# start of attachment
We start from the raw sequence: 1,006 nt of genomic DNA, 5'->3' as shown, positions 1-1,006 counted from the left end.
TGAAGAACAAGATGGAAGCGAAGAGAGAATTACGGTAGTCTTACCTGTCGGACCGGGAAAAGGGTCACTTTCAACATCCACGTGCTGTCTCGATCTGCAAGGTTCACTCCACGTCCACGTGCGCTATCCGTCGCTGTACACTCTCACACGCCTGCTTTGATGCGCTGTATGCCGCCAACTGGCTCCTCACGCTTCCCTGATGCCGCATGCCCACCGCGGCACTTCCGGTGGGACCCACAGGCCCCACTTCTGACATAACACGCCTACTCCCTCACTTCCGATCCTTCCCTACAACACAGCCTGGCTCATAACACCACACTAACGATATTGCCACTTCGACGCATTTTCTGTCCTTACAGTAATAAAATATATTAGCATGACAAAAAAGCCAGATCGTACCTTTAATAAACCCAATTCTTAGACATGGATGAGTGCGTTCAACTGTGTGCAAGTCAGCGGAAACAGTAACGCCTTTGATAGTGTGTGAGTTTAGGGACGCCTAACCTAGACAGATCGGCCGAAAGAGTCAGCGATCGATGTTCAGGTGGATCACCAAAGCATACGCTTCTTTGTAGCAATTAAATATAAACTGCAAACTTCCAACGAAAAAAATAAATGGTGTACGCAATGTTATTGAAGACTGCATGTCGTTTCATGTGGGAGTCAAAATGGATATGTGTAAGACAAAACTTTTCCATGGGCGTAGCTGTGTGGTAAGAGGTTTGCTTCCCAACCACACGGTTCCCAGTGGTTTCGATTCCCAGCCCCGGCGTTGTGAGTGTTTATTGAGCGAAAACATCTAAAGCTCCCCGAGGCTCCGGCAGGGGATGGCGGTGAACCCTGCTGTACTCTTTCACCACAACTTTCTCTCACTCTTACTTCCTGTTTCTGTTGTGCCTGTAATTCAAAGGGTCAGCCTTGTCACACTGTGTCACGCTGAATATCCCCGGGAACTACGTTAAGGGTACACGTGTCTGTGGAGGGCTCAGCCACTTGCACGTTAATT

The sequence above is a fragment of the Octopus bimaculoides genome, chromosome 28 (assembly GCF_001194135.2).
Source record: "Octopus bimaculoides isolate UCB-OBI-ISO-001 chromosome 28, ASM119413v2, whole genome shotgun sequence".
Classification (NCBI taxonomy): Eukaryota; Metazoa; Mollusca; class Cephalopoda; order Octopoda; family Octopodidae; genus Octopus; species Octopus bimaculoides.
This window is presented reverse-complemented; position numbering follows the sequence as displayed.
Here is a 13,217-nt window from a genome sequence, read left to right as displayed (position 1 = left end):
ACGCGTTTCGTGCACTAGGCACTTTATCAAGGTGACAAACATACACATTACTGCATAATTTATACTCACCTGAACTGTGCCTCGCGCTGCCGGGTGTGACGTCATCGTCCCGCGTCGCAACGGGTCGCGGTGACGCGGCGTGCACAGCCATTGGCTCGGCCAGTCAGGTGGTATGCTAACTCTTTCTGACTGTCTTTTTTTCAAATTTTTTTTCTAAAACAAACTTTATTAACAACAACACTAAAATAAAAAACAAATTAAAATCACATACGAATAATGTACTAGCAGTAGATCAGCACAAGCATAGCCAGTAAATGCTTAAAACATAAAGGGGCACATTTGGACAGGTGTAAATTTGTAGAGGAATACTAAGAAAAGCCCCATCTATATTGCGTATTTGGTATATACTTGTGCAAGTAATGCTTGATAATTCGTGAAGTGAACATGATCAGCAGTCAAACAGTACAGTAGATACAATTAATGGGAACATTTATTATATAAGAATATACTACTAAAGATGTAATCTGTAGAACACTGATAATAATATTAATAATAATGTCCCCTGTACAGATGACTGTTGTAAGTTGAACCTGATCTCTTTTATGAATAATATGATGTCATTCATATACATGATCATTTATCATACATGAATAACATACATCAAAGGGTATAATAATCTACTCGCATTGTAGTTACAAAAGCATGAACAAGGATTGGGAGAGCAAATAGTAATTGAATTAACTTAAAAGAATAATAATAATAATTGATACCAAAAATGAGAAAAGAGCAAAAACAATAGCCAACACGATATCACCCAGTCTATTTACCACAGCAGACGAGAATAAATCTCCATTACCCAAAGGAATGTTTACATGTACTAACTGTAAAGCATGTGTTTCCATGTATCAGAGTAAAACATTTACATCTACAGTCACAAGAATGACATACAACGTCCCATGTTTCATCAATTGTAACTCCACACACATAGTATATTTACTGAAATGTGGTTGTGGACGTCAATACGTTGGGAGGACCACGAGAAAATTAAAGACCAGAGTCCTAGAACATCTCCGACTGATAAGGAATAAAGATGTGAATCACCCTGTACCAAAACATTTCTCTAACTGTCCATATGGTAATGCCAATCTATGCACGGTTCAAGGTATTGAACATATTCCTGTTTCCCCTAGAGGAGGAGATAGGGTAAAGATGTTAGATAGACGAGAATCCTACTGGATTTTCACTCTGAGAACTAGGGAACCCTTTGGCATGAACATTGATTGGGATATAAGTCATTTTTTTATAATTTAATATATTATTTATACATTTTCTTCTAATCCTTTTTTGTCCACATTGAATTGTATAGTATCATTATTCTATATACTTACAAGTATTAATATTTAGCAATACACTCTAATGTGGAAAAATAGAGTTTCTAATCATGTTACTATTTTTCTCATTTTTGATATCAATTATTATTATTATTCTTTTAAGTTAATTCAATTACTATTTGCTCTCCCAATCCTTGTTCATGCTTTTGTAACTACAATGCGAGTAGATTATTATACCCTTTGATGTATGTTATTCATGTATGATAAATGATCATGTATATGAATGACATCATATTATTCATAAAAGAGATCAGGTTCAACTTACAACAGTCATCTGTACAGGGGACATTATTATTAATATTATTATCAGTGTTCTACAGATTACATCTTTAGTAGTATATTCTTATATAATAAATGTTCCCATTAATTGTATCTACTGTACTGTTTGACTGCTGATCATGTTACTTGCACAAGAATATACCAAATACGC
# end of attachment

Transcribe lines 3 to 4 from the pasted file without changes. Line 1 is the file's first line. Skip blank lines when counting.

The sequence above is a fragment of the Octopus bimaculoides genome, chromosome 28 (assembly GCF_001194135.2).
Source record: "Octopus bimaculoides isolate UCB-OBI-ISO-001 chromosome 28, ASM119413v2, whole genome shotgun sequence".